Women's Basketball

Eagles Handed ACC First Round Exit for Fourth Time in Five Years

Having already beaten North Carolina by 13 earlier in the year, Boston College women’s basketball had a reason to be optimistic entering its first-round ACC Tournament matchup. That win, however, was in the friendly confines of Conte Forum—the Eagles went just 1-13 away from home in the regular season.

With the contest set in Greensboro, N.C., a virtual home game for the Tar Heels, it just wasn’t in the cards for BC. Despite trailing by nine after the first quarter, the Eagles rallied to take the lead with four minutes to go in third. Fourteen minutes later, after a UNC scoring blitz, BC was handed its second-straight first round loss, falling, 69-64.

“North Carolina had to step up and make big time plays to beat us,” Eagles head coach Erik Johnson said in his postgame press conference. “To their credit they did…it was a hard-fought battle and we came a couple basketball plays away from being able to win it.”

BC (7-23, 2-14 Atlantic Coast) guard Taylor Ortlepp closed out her season on tear, piling up a team-high 23 points—her third 20-plus point performance in the last four games—while tying her career-high with seven 3-pointers, set earlier in the week against Syracuse.

She was outgunned, however, by Tar Heels (15-15, 4-12) guard Paris Kea. Kea had 20 points in the first half, en route to a 28-point outing, shooting 4-of-5 from 3-point range and chipping in five rebounds and four assists. Aided by a 16-point, 13-rebound double-double effort from Janelle Bailey, UNC responded to the Eagles’ rally with a 10-0 run at the start of the fourth quarter to advance.

Bailey was held scoreless in the opening half, the product of strong double-teams down low. Once she started to step out of the paint and sink shots, however, BC couldn’t adjust—or keep up. Throw in seven second-half points from guard Taylor Koenen, and the Eagles were struggling to just stay afloat. Koenen and teammate Jamie Cherry knocked down pivotal 3-pointers during the late run.

“Everybody knows North Carolina has three players that score all their points, right,” Johnson said after mentioning Bailey’s second half success. “Well, guess what? In that 10-0 run, those kids stepped up.”

Eagles guard Milan Bolden-Morris had eight of her 10 in the second half, but after taking the lead near the end of the third, BC soon found itself playing from behind, the rest of the way. Andie Anastos finished with 15 points in the loss, while Bolden-Morris, Ortlepp, and Georgia Pineau all had six-plus rebounds.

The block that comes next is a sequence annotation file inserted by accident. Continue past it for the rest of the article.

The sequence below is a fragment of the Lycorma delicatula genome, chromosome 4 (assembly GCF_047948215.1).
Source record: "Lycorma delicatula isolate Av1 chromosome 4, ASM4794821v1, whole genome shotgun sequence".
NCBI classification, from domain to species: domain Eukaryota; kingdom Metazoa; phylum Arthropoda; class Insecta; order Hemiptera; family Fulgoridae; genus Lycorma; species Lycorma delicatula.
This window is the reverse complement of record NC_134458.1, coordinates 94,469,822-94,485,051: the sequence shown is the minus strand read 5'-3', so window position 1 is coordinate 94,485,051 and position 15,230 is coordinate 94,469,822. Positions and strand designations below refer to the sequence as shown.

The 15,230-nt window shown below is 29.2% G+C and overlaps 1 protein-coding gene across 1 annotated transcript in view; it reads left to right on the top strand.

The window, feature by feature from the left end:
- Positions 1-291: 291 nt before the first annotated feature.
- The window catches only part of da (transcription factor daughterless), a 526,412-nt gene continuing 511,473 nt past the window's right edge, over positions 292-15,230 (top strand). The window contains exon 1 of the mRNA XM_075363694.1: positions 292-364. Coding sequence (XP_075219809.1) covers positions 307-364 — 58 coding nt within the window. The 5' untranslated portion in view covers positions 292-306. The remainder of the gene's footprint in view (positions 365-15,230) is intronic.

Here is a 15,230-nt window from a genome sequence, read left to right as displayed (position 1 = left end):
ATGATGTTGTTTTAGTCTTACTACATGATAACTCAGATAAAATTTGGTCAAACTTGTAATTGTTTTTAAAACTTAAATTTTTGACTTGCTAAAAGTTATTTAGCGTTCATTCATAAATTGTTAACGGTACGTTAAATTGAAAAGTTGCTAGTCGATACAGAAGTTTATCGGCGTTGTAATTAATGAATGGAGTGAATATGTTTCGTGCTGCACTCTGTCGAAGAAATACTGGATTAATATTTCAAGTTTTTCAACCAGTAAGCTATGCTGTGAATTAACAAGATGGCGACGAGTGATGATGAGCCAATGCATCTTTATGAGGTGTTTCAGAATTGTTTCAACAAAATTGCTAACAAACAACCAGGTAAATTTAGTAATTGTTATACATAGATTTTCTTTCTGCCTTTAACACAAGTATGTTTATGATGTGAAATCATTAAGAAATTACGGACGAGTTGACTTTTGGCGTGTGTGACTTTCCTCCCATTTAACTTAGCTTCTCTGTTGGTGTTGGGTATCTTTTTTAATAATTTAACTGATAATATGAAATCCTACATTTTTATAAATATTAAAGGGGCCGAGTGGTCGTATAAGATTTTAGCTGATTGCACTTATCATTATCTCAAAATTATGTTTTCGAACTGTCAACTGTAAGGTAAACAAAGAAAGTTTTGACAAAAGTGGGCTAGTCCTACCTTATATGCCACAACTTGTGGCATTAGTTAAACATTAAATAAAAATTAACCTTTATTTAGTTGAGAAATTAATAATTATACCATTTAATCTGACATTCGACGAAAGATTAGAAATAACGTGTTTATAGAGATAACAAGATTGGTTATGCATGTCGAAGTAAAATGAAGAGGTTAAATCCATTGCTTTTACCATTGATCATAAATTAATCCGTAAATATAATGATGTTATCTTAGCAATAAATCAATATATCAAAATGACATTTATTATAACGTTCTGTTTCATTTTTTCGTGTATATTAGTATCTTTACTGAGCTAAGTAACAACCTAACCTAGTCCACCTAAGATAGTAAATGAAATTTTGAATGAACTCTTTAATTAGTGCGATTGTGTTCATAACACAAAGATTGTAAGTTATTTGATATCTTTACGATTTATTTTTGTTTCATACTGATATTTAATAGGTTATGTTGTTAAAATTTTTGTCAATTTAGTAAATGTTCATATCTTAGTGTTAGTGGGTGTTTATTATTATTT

The early going was rough for BC. It turned the ball over nine times in the first quarter and struggled to defend from midrange out. It didn’t help that the Eagles hit just two of their 13 shots from the field, falling behind, 15-6.

Ortlepp and Anastos shot their way back into the game in the second quarter, though. The duo combined for three 3-pointers in a run that cut the Tar Heels’ lead to just two. A few minutes later, after a mini-UNC run, the two answered with back-to-back 3-pointers to half the lead again. Despite outscoring the Tar Heels down the stretch of the first half, 7-2, BC still went into the break down three.

The second half was back-and-forth, with the Eagles taking their first lead on the strength of a Katie Quandt layup. UNC went on a 8-1 run to cap the quarter, then overcame an Ortlepp 3-pointer at the start of the fourth quarter to rattle off 10-straight points.

BC trailed by 12, but after a Johnson timeout, it managed to mount a comeback. The Tar Heels’ lead was whittled down to three with 28 seconds to go on an Anastos layup, but free throws sealed the game.

The loss knocked the Eagles out of the first round yet again, and the season as a whole was filled with offensive miscues and defensive struggles. Still, there’s a bit of optimism surrounding the program. Pineau and Ortlepp are both sophomores, while Bolden-Morris is just a freshman.

“We built the basketball side of things around two or three sophomores and two freshmen that really were our five leading scorers,” Johnson said. “This is a team that, to put in context, had four seniors that maybe weren’t our leading scorers and the star players. But they created a culture that is going to continue Boston College women’s basketball into the future.”

In Johnson’s six years at BC, he’s gone just 67-115—and an even worse 19-79 in conference play. Whether the future of the Eagles will contain him, only time will tell.

Featured Image by H. Scott Hoffman / News & Record via AP

March 1, 2018

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